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Are we losing focus on strategy?

I recently had a look at the keyword 'strategy' in Google Trends and noticed a worrying trend. Have a look at the chart below, which tracks Google Trends for the search term 'strategy' since records began in 2014:

Google trends chart for 'Strategy'

It seems that interest in 'strategy' as a subject has declined over the last decade or so by over 50%.

I gave some thought as to why that might be and came up with five possible reasons.

1. The anti-strategy movement could be gaining ground

Perhaps people are being taken in by mantras such as 'execution trumps strategy', 'culture eats strategy for lunch', and 'agility is more important than strategy' leading them to mistakenly believe that strategy somehow matters less than previously thought.

I have written on previous occasions explaining why I think this is misguided. See, for example: False dichotomies and the noise before defeat, and Agility needs a strategy.

2. People could be shifting focus to more specific aspects of strategy

Business strategy is a relatively young discipline. It only really rose to prominence in the 1960s. As it has evolved it has developed into several subdisciplines. Where these don't specifically use the word 'strategy' in their labels, and increasing interest in those might appear as a decreasing interest in 'strategy' as an overarching topic. Some example of this might include:

  • Target Operating Model (TOM) development
    The first candidate I looked at was Target Operating Model Development. See for example: How to design a Target Operating Model (TOM). Google Trends analysis suggests that interest in Target Operating Models has increased significantly (albeit from a zero base) over the same period, as shown in the chart below:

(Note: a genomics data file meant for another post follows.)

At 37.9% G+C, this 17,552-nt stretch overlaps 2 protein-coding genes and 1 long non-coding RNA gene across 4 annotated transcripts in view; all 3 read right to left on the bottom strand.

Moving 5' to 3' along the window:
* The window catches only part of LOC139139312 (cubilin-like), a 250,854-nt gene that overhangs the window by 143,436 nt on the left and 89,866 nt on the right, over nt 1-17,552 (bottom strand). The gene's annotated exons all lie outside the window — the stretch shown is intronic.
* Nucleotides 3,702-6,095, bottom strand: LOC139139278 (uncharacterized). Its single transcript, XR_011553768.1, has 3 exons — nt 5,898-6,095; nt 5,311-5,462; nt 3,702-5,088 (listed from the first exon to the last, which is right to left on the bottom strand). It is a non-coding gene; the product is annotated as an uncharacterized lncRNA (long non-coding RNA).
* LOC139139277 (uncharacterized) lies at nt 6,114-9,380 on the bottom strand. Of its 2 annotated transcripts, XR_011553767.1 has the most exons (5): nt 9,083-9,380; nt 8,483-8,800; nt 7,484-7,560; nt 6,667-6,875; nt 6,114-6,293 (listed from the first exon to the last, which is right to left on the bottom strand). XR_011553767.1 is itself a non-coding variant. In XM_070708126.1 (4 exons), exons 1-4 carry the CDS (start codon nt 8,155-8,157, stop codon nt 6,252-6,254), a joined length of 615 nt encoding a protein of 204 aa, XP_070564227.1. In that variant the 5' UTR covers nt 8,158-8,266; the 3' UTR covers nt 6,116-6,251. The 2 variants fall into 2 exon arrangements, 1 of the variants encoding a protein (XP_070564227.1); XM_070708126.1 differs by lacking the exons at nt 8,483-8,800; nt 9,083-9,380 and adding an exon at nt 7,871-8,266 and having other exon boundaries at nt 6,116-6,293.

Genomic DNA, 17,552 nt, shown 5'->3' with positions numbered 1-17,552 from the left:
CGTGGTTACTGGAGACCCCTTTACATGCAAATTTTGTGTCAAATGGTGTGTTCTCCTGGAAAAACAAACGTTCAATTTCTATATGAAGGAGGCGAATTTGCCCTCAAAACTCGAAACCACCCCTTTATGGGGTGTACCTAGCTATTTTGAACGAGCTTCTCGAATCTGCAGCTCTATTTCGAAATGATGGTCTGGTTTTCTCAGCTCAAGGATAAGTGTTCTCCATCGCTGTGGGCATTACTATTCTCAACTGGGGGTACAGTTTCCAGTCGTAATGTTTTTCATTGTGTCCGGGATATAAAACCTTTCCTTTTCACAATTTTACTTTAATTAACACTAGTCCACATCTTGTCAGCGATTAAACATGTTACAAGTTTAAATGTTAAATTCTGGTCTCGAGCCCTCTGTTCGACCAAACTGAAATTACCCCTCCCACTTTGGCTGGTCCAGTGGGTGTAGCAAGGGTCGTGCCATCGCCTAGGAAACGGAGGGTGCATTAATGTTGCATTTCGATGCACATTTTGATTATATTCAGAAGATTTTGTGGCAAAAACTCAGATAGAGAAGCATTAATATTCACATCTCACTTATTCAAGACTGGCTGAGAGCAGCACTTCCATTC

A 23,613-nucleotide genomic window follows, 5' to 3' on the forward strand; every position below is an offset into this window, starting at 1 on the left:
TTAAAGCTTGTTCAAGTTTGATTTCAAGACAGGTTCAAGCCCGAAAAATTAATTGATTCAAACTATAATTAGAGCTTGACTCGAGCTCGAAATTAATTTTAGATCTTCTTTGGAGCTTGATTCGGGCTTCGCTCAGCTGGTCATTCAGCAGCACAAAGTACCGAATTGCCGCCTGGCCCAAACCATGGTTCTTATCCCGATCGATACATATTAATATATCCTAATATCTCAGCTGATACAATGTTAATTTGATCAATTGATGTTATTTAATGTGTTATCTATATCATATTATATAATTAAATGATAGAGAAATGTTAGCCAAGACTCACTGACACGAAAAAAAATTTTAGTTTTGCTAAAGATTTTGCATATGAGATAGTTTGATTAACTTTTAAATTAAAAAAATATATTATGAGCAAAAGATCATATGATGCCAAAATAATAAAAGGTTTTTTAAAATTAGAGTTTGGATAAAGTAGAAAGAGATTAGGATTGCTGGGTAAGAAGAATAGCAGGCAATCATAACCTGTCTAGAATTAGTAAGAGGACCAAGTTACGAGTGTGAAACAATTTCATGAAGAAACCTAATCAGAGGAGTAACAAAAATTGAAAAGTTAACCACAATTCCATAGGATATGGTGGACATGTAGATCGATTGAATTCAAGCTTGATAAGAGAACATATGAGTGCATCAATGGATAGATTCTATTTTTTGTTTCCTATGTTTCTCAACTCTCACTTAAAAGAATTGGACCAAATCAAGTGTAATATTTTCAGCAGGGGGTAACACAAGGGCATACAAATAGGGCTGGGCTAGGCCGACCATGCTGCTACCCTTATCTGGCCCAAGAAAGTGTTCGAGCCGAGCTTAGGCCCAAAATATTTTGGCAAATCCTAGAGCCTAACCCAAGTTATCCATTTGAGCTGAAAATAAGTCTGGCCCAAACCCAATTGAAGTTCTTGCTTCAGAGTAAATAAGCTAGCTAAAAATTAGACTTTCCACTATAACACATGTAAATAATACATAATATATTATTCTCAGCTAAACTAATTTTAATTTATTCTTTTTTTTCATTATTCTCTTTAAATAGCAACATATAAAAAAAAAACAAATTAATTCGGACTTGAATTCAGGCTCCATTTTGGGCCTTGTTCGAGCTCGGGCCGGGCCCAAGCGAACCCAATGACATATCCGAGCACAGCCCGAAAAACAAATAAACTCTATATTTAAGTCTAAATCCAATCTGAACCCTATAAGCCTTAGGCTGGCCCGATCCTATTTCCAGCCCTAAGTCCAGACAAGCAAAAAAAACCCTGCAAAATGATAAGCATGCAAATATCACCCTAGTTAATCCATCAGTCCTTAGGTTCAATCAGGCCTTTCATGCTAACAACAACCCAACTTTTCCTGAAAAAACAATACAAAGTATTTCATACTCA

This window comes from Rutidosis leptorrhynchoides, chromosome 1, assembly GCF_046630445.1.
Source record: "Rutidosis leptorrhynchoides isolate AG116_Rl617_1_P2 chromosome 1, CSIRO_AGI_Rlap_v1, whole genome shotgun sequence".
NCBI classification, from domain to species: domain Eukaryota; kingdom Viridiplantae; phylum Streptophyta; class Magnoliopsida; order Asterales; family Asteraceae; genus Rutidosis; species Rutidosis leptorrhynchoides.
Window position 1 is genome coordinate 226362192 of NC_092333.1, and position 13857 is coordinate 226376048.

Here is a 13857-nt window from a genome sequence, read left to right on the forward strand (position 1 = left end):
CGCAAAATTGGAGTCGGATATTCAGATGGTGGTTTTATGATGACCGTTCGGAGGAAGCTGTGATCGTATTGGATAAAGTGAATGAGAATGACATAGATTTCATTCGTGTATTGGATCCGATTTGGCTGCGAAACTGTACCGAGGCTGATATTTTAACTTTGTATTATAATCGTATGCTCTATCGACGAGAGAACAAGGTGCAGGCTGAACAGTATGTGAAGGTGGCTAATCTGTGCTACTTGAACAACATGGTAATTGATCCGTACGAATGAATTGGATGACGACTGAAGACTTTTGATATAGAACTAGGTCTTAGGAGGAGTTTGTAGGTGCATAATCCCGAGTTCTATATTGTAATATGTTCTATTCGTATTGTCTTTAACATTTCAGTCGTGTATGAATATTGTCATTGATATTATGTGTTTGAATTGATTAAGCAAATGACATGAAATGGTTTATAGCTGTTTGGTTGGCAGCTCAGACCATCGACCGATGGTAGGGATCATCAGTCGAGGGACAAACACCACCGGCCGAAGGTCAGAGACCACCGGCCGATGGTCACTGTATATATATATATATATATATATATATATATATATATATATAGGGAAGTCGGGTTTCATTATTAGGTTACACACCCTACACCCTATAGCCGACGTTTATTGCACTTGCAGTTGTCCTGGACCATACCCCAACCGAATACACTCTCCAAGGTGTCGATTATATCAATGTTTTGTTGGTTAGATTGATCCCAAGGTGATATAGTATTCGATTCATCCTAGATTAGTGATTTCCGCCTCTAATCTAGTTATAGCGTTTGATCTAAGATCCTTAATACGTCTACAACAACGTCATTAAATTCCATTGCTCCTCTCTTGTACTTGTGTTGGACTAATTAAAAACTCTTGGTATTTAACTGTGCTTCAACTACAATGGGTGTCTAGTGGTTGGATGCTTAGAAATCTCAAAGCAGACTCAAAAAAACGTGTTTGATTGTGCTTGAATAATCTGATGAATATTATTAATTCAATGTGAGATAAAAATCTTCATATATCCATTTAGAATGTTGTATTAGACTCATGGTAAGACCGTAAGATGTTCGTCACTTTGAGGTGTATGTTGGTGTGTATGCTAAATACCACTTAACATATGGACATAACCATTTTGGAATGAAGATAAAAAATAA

• Google Trends chart for Target Operating Model

    It also revealed something I had not appreciated before: all of this interest is coming exclusively from within the United Kingdom.

    Map showing searches for TOM

  • Business Model Canvas, Strategy Map, Strategy Canvas and Digital Disruption
    I then added some other strategic concepts I thought might have gained popularity into the mix. The chart below shows the relative popularity of the Business Model Canvas, Strategy Map, Strategy Canvas and Digital Disruption into the mix along-side Target Operating Model Development, over the same time period - see the chart below:
    Google Trends chart for multiple terms

    • Blue | Target Operating Model: The chart highlights the fact that, whilst popular in the United Kingdom, Target Operating Model development barely features in the rest of the world.

    • Green | Strategy Canvas: I was also surprised to see that, the Strategy Canvas popularised in the book Blue Ocean Strategy, languishes at the bottom of the chart with the Target Operating Model. Further analysis shows that, in contrast to the Target Operating Model, interest in the Strategy Canvas originates almost entirely in the USA.

      See also: How to draw a Strategy Canvas in 4 steps.

    • Purple | Strategy Map: Popularised in the book, The Balanced Scorecard, and its sequel, The Strategy-Focused Organisation, seems to be suffering a similar fate to the word Strategy itself, slowly losing popularity.

    • Yellow | Business Model Canvas: Introduced in the book Business Model Generation seems to be the big winner. I am a great fan of the model, and given the ever increasing popularity of startups and startup culture, the popularity of this model is unsurprising.